In a different way than I ever have before, I’ve been paying attention to people these past few months.
Over the past several years, I studied relationships, psychology, sociology, peoples’ motivations, etc. I studied Myers Briggs, the Enneagram, The Big Five, and all that.
But when I read a section in Robert Greene’s Mastery about how to observe people, something clicked into place that wasn’t there before: I’d been trying to understand how people work in general more than I had been trying to understand individuals. I’d been trying to understand the models that people functioned under, rather observing their specific actions and motivations.
I started observing people individually and without judgment. I might observe something that someone did that I wouldn’t do myself, and I would look deeper at the motivation of why the person handled the situation the way they did. I would try and understand where that decision came from. I would try and understand what the person was trying to avoid and what they were trying to get.
In the end, I found one commonality: People Are Scared.
In almost every person and action I observed, I saw that the majority of individuals (including myself) were motivated most by avoiding pain. Arguments, pleasures, indulgences, disagreements, distractions, criticisms…they all seemed to be tied back to a desire to avoid pain and suffering.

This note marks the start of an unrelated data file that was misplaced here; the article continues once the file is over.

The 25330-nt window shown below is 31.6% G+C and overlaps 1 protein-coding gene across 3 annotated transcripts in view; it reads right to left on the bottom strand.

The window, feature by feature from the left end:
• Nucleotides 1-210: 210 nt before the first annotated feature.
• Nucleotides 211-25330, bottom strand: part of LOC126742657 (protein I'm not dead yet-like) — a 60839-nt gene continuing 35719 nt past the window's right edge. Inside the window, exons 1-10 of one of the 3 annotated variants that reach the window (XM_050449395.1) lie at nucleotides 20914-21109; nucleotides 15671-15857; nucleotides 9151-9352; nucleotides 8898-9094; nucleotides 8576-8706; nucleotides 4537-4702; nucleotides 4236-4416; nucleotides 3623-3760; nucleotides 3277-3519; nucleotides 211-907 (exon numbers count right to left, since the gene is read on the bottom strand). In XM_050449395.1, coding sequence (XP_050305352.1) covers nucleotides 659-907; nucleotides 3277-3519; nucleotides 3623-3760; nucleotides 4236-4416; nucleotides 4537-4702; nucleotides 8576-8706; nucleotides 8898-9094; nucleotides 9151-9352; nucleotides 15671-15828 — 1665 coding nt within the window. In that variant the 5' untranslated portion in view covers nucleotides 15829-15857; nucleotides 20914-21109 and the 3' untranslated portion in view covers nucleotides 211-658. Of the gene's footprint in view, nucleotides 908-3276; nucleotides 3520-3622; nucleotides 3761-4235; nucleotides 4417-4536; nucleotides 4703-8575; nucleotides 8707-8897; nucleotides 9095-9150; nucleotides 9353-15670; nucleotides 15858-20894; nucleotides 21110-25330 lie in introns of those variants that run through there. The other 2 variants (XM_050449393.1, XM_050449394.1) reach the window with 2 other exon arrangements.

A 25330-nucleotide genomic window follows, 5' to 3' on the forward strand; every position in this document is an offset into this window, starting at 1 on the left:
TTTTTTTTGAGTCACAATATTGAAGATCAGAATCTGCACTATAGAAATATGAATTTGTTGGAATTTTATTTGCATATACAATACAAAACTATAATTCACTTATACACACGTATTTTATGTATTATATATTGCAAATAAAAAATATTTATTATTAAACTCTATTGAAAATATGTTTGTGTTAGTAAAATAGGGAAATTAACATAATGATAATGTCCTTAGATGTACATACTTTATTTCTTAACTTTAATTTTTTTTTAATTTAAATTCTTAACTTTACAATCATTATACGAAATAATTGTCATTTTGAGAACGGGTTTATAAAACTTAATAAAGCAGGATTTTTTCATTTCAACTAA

Yes, some people are happy, but even in the happiest of people I saw, I could also see the pain they lived with and the delicate perch of their happiness upon their fears.
Some of you will say read this and feel that it doesn’t apply to you. That you’re perfectly happy and content. And I’m going to disagree with you. If you don’t see your fear, consider perhaps that you simply don’t connect with it. That’s all I’m going to say about that.
Once I saw that nearly everyone has a deep reservoir of fear (there are extremely rare exceptions to the tune of one-in-a-million, which I won’t discuss here), I seemed to connect with that fear in a sad sort of way. Why must we all live like this?
But then I felt a sense of compassion in a way I hadn’t before.
We’re all here. We’re all suffering in some sense of the word. And when someone does something that affects me or someone else in a painful way, it’s not because they’re a bad person, it’s because they’re scared. And if I can make myself vulnerable to the truth that the pain I feel from something someone did is unintentional, and they can make themselves vulnerable to their own fear, maybe we can connect, not out of fear, but out of something deeper and more lovingly-human.